Between writing and recording his own solo records, touring intercontinentally playing keyboards with The Shins, and producing records with musicians like songwriter Damien Jurado and Portland’s dreamy up-and-comers Pure Bathing Culture at his studio National Freedom, Richard Swift is a busy human.
Swift’s show Mt. Mountain opens at the Division cafe today, revealing inky black and white paintings, whose surfaces are often emblazoned with scribbled text and a dark sense of humor. Swift lists influences like Walt Whitman and Jack Kerouac, Bo Diddley and Captain Beefheart and outsider artists Bill Traylor and Royal Robertson.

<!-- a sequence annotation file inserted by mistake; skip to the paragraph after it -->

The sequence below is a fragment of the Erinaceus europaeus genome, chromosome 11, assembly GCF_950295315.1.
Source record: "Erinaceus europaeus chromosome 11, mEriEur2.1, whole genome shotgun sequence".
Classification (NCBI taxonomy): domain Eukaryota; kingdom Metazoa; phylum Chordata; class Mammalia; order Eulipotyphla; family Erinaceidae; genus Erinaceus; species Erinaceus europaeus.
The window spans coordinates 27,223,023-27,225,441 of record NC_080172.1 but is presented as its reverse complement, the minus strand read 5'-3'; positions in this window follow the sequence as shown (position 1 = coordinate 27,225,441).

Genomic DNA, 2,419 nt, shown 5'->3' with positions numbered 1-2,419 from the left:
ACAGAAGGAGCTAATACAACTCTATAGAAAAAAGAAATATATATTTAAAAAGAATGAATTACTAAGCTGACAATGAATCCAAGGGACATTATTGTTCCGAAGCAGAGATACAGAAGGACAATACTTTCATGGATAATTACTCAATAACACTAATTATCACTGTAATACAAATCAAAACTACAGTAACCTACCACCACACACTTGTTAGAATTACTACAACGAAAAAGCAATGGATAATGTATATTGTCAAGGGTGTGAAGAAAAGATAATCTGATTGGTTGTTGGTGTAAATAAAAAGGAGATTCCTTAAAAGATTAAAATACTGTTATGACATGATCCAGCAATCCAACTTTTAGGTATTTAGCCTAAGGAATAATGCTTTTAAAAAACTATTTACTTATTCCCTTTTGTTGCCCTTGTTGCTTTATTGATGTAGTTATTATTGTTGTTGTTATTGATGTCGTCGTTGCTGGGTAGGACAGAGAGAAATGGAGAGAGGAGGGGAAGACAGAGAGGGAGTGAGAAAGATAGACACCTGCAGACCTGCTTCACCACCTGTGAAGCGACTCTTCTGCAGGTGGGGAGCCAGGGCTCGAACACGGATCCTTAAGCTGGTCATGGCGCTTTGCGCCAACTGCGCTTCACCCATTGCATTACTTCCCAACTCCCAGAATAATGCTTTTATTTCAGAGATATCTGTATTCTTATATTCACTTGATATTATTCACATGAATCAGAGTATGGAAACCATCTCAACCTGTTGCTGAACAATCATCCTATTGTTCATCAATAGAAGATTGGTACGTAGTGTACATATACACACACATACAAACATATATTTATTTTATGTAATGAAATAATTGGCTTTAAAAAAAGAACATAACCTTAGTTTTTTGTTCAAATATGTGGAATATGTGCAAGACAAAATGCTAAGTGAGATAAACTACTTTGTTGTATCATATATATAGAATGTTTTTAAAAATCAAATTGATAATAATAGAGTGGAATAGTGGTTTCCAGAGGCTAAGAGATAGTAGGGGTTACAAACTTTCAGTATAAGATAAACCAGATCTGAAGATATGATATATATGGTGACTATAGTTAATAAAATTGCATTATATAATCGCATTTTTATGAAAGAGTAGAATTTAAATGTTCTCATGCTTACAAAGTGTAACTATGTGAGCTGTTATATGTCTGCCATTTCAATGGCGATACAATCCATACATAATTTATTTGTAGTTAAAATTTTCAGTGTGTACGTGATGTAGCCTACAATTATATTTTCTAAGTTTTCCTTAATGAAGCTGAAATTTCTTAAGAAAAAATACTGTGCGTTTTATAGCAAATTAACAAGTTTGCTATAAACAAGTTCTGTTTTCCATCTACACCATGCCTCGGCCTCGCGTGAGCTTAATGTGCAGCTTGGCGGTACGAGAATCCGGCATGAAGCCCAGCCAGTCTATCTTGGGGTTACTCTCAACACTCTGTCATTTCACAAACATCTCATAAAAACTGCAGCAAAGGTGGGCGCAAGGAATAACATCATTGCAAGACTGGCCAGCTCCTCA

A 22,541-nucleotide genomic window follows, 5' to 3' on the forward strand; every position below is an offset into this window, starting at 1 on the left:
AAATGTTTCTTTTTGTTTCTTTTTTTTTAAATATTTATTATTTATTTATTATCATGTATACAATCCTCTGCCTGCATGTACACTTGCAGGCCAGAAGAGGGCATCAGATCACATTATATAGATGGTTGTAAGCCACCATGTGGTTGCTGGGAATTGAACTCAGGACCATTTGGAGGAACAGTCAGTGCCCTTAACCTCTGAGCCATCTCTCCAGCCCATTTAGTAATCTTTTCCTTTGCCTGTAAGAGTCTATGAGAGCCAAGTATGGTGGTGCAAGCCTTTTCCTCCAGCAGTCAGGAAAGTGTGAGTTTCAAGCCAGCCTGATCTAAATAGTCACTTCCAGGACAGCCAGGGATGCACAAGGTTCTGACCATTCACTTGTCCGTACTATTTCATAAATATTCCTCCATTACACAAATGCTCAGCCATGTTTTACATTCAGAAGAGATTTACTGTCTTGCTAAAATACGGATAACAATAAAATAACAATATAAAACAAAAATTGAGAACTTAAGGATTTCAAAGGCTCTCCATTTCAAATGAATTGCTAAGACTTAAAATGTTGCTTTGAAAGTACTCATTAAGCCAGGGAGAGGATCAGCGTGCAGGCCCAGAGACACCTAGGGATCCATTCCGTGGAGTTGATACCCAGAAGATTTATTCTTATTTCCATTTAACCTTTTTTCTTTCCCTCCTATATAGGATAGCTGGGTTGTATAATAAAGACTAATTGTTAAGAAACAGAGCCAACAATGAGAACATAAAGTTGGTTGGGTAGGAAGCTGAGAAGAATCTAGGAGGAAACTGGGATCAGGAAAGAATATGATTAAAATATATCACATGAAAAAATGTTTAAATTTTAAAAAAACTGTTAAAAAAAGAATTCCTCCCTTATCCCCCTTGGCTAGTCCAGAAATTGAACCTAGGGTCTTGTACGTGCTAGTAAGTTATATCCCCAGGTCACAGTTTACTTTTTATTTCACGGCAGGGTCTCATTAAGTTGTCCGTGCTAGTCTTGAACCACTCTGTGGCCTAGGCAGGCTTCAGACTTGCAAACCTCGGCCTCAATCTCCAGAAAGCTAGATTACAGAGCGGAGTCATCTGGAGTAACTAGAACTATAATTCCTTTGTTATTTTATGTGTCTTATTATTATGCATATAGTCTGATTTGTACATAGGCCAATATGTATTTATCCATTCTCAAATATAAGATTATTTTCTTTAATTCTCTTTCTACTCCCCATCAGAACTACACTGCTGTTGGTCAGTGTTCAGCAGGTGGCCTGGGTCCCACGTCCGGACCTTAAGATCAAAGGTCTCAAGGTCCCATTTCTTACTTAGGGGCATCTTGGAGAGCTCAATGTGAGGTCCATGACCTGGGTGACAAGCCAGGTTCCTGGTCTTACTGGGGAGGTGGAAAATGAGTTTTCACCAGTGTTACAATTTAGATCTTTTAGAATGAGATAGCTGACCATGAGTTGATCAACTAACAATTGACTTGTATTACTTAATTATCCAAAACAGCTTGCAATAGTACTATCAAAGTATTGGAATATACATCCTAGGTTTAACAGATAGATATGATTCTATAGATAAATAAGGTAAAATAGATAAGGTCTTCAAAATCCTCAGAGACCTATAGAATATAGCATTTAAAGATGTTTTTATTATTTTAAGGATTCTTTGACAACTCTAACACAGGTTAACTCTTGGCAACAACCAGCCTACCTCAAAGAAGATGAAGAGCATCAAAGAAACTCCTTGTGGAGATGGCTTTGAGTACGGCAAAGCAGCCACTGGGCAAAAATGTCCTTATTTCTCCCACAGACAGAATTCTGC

His artist statement reveals a bit of insight into his process:
And only his humor, his vinyl collection, his libations and his canvas — whatever his canvas may be — are there to keep him from crossing that oh-so-thin and fragile line into madness. If you should see themes and reoccurring characters in Swift’s black ink pieces, it’s likely these are the themes and characters that kept him just to this side of that line.
We caught up with him in his studio in Cottage Grove and asked him a few questions about his life and work — and from here, it’s tough to tell which side of mad he’s hollering from.